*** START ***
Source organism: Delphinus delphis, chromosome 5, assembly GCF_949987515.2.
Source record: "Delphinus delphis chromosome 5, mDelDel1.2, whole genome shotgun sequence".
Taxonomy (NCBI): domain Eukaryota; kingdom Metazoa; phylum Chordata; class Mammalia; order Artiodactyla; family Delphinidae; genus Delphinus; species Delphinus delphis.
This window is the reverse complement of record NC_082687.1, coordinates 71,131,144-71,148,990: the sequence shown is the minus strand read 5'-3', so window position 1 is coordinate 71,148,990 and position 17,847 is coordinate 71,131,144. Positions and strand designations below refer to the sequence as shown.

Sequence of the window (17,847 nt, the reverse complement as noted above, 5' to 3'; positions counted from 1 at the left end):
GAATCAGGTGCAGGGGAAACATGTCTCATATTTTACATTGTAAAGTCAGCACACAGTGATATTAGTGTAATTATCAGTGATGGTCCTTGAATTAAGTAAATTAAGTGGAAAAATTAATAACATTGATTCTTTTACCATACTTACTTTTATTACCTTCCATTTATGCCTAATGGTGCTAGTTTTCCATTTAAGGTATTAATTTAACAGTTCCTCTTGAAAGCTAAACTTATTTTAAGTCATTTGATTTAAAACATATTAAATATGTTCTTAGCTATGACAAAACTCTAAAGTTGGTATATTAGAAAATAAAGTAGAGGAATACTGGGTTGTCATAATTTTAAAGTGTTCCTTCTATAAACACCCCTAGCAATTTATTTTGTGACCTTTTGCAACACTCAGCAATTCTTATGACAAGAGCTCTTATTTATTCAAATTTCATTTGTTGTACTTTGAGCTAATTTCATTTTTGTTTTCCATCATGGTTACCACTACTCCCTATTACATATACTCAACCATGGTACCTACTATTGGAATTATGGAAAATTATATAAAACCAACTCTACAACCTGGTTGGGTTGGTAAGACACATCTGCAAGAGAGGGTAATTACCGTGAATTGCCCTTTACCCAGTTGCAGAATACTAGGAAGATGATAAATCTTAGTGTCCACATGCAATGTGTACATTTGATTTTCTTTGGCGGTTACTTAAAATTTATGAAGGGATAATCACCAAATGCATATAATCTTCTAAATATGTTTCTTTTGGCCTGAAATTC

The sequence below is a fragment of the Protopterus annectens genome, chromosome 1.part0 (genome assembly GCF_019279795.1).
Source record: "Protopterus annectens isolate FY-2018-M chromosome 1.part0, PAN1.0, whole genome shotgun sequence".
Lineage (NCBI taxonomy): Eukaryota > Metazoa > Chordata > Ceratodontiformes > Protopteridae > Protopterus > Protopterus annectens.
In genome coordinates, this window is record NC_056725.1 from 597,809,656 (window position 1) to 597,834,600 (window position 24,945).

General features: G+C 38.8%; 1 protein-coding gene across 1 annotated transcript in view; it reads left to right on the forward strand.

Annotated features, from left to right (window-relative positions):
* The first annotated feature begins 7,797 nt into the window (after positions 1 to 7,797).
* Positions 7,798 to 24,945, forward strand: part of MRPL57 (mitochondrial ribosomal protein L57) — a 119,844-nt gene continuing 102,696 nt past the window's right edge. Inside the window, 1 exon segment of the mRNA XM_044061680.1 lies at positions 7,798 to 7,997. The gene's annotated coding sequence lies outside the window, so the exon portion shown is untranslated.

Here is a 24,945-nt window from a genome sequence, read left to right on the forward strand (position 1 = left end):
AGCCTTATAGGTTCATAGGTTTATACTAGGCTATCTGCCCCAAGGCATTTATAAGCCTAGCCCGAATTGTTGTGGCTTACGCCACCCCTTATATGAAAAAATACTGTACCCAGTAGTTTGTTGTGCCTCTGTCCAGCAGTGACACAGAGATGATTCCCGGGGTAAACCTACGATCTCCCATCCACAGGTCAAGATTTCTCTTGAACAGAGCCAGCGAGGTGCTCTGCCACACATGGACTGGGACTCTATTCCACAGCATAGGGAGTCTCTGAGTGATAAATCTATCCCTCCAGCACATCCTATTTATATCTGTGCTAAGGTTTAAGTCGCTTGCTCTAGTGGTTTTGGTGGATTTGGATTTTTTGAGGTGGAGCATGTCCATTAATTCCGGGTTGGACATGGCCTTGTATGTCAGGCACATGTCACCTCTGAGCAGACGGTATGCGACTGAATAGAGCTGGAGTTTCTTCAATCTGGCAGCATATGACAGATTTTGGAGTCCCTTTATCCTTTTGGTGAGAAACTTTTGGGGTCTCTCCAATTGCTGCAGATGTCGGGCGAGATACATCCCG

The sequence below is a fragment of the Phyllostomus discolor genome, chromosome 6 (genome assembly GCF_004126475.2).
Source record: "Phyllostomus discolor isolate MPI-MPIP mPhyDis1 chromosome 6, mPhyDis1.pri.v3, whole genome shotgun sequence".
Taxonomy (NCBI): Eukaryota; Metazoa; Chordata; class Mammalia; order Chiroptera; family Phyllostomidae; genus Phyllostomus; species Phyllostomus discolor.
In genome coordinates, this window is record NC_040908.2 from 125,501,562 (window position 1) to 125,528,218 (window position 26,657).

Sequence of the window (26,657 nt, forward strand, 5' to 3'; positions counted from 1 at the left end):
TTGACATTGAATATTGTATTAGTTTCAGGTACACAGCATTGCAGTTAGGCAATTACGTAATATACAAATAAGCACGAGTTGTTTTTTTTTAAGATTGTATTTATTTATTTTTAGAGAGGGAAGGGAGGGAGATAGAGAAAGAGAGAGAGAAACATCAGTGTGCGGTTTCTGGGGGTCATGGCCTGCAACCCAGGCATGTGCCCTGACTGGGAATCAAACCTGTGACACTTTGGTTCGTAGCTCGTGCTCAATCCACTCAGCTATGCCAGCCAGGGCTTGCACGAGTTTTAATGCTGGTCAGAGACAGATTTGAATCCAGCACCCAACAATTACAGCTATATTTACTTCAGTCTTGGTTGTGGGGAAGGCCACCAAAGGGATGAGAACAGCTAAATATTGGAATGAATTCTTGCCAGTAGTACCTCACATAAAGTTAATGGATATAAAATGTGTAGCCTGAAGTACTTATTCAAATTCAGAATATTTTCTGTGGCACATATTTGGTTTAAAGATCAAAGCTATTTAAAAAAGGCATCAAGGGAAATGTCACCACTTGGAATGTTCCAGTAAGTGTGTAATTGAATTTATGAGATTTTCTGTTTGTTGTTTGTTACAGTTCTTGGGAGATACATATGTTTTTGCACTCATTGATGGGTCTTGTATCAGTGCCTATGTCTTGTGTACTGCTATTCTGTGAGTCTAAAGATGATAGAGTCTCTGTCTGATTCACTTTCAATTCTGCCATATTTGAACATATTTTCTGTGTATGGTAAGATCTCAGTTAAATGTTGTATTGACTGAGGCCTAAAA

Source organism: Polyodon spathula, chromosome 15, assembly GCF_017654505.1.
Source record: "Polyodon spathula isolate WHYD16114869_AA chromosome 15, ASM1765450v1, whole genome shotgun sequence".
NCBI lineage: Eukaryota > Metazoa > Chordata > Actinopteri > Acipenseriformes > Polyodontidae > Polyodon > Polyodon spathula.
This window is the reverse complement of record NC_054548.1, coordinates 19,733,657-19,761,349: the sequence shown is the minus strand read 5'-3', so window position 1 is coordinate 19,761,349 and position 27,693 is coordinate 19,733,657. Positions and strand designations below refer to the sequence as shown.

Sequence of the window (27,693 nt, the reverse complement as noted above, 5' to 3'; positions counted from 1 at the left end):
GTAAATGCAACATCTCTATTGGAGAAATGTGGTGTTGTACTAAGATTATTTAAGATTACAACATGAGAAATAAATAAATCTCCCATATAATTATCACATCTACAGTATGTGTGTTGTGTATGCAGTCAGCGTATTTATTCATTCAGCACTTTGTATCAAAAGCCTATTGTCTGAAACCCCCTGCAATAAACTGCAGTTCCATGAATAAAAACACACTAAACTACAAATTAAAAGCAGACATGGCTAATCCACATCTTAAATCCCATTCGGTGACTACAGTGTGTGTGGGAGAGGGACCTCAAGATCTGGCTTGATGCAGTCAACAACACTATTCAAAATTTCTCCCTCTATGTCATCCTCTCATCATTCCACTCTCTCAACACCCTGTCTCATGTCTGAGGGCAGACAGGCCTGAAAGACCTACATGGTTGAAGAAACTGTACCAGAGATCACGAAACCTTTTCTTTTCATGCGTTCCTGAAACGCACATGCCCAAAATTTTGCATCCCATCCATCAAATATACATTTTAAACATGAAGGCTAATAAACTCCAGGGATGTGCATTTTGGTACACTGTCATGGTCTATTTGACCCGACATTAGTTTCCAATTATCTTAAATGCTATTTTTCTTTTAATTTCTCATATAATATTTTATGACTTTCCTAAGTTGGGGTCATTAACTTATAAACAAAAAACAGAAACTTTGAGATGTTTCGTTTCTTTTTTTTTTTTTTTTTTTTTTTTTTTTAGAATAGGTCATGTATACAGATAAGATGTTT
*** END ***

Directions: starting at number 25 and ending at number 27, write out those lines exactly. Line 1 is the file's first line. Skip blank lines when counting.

NCBI lineage: Eukaryota > Metazoa > Chordata > Actinopteri > Acipenseriformes > Polyodontidae > Polyodon > Polyodon spathula.
This window is the reverse complement of record NC_054548.1, coordinates 19,733,657-19,761,349: the sequence shown is the minus strand read 5'-3', so window position 1 is coordinate 19,761,349 and position 27,693 is coordinate 19,733,657. Positions and strand designations below refer to the sequence as shown.

Sequence of the window (27,693 nt, the reverse complement as noted above, 5' to 3'; positions counted from 1 at the left end):